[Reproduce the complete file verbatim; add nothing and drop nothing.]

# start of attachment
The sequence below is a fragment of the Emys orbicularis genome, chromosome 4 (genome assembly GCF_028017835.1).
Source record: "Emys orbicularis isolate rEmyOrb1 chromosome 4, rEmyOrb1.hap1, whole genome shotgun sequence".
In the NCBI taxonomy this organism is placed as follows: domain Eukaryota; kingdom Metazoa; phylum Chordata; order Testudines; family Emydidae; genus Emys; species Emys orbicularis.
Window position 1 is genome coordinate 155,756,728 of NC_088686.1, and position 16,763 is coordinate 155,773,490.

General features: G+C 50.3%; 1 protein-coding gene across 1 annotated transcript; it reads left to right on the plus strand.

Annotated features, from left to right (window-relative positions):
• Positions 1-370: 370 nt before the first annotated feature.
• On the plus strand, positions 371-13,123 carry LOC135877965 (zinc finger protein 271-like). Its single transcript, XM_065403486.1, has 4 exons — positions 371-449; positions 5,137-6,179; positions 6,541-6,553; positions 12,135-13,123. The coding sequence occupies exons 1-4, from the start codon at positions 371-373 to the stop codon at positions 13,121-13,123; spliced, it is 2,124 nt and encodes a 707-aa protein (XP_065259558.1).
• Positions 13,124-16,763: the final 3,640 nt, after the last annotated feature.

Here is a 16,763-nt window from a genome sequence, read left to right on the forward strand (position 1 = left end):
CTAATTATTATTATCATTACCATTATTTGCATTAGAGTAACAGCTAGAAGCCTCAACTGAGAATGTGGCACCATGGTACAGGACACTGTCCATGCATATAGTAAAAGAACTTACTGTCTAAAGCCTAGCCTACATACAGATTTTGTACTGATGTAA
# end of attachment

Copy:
The sequence below is a fragment of the Emys orbicularis genome, chromosome 4 (genome assembly GCF_028017835.1).
Source record: "Emys orbicularis isolate rEmyOrb1 chromosome 4, rEmyOrb1.hap1, whole genome shotgun sequence".
In the NCBI taxonomy this organism is placed as follows: domain Eukaryota; kingdom Metazoa; phylum Chordata; order Testudines; family Emydidae; genus Emys; species Emys orbicularis.
Window position 1 is genome coordinate 155,756,728 of NC_088686.1, and position 16,763 is coordinate 155,773,490.

General features: G+C 50.3%; 1 protein-coding gene across 1 annotated transcript; it reads left to right on the plus strand.

Annotated features, from left to right (window-relative positions):
• Positions 1-370: 370 nt before the first annotated feature.
• On the plus strand, positions 371-13,123 carry LOC135877965 (zinc finger protein 271-like). Its single transcript, XM_065403486.1, has 4 exons — positions 371-449; positions 5,137-6,179; positions 6,541-6,553; positions 12,135-13,123. The coding sequence occupies exons 1-4, from the start codon at positions 371-373 to the stop codon at positions 13,121-13,123; spliced, it is 2,124 nt and encodes a 707-aa protein (XP_065259558.1).
• Positions 13,124-16,763: the final 3,640 nt, after the last annotated feature.

Here is a 16,763-nt window from a genome sequence, read left to right on the forward strand (position 1 = left end):
CTAATTATTATTATCATTACCATTATTTGCATTAGAGTAACAGCTAGAAGCCTCAACTGAGAATGTGGCACCATGGTACAGGACACTGTCCATGCATATAGTAAAAGAACTTACTGTCTAAAGCCTAGCCTACATACAGATTTTGTACTGATGTAA